Fukushima has not made fish radioactive – Russian data

More than 440 samples of seafood products from the area of the dump have been studied, Rosselkhoznadzor says

The fish caught in Russia’s Far East after Japan began releasing wastewater from the Fukushima nuclear power plant into the ocean last week didn’t show excessive levels of radiation, Russia’s veterinary and phytosanitary watchdog Rosselkhoznadzor has said.

According to the agency, 443 samples of fish products, including cod, fluke, walleye pollock, halibut, salmon, crab, mussels and canned food, have been studied by its experts.

There were “no positive findings” in the tested products, with the level of radiation in them being within the normal range, Rosselkhoznadzor said. The results “indicate the safety of fish products,” it concluded.

The agency’s laboratory in the Far East is monitoring fish products on a regular basis, but it has stepped up its activities since Tokyo announced plans to dump treated radioactive wastewater.

Japan started the release of the liquid into the ocean last week as part of a plan approved by the UN. The water was used to cool down the nuclear reactors damaged during the March 2011 earthquake and tsunami disaster, preventing them from fully melting down.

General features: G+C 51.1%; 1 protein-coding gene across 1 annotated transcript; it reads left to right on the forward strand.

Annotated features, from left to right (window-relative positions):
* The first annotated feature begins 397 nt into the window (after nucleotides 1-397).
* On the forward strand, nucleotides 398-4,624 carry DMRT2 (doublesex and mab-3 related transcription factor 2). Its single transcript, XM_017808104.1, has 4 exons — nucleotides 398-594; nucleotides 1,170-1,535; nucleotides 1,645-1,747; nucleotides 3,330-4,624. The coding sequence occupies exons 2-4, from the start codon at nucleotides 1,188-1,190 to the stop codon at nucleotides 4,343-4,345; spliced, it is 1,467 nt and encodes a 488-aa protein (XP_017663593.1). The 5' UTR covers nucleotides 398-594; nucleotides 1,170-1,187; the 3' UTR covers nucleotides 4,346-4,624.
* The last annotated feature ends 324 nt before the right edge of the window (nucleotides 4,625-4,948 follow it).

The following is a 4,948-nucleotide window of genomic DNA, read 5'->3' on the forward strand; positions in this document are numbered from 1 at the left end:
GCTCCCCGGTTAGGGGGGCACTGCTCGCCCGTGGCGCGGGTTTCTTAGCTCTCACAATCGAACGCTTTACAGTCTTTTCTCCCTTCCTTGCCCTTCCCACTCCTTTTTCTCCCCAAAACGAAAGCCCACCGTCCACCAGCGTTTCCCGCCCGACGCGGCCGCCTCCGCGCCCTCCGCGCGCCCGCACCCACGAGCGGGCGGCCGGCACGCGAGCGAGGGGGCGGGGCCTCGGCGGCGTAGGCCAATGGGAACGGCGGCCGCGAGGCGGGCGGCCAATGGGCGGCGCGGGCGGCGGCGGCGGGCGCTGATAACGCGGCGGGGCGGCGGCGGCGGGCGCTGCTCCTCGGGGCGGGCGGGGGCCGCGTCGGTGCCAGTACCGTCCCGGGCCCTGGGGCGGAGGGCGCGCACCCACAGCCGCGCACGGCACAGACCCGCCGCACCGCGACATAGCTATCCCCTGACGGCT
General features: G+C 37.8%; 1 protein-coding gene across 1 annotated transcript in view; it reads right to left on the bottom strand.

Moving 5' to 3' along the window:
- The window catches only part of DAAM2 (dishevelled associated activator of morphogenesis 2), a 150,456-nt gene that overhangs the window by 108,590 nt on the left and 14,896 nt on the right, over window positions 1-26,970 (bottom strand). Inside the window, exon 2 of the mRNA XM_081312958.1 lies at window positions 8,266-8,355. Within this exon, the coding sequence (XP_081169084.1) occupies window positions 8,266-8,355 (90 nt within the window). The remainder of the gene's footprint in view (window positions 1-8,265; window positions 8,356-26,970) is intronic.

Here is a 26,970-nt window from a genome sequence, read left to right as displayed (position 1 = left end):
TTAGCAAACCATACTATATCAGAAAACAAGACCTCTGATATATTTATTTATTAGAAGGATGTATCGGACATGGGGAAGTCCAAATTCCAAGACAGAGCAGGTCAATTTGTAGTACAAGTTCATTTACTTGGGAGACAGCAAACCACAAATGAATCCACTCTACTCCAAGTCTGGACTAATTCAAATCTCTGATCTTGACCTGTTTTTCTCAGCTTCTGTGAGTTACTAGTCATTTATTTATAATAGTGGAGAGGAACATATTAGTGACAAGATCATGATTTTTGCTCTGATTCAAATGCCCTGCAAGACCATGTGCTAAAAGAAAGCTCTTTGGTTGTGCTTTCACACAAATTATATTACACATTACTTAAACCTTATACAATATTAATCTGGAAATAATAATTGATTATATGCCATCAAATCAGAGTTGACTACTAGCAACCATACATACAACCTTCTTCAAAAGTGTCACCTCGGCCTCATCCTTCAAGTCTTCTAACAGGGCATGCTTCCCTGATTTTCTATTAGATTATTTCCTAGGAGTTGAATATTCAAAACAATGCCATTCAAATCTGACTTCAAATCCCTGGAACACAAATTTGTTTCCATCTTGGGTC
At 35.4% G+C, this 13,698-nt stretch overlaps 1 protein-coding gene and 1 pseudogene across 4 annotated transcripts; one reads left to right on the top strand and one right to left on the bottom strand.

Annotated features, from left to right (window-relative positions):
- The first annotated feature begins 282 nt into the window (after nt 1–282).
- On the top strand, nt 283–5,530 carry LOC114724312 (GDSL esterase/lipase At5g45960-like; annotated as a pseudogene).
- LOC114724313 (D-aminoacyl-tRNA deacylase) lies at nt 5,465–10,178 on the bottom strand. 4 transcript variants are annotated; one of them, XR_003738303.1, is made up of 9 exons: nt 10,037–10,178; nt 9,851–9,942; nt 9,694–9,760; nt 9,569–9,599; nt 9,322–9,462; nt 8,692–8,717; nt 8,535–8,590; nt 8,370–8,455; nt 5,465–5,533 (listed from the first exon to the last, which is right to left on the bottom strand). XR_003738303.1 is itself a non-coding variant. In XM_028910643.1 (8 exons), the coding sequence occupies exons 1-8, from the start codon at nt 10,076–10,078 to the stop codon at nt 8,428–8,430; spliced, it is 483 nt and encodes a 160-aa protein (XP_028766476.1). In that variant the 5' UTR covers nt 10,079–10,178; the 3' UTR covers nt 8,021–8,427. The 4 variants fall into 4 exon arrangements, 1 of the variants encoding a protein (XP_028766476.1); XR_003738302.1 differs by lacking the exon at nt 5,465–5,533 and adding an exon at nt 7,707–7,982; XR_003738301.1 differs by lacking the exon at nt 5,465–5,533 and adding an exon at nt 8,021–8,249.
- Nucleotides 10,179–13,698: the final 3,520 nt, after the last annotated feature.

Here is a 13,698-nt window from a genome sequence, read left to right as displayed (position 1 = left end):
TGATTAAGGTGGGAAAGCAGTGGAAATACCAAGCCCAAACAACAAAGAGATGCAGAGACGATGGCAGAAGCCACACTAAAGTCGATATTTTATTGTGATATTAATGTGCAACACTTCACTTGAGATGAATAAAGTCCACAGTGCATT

Despite claims that the liquid is perfectly safe, the move by Tokyo has caused backlash from its neighbors China, South Korea, and North Korea. Beijing called it “extremely selfish and irresponsible” and introduced a blanket ban on Japanese seafood products.

In an attempt to alleviate concerns at home and abroad, Japanese Prime Minister Fumio Kishida and three of his cabinet ministers sat down for a meal on Wednesday, sharing sashimi made from fluke, octopus, and sea bass caught off the coast of Fukushima.

Kishida called the meal “very good” and encouraged people to enjoy “safe and delicious” seafood and thus support the Fukushima prefecture.

A similar stunt was repeated by US ambassador to Japan Rahm Emanuel, who visited the city of Fukushima on Thursday and had a seafood lunch with its mayor. 

Emanuel claimed that “the economic coercion against Japan, the robocalls of harassment and disinformation both here in Japan and around comes right out of China’s playbook.”

He promised Washington would support Tokyo if it fulfilled its promise and filed a complaint to the World Trade Organization (WTO) over Beijing’s seafood ban. The US is going to do so “not just because they [Japan] are an ally, but because there’s legitimacy to the case,” the ambassador said.

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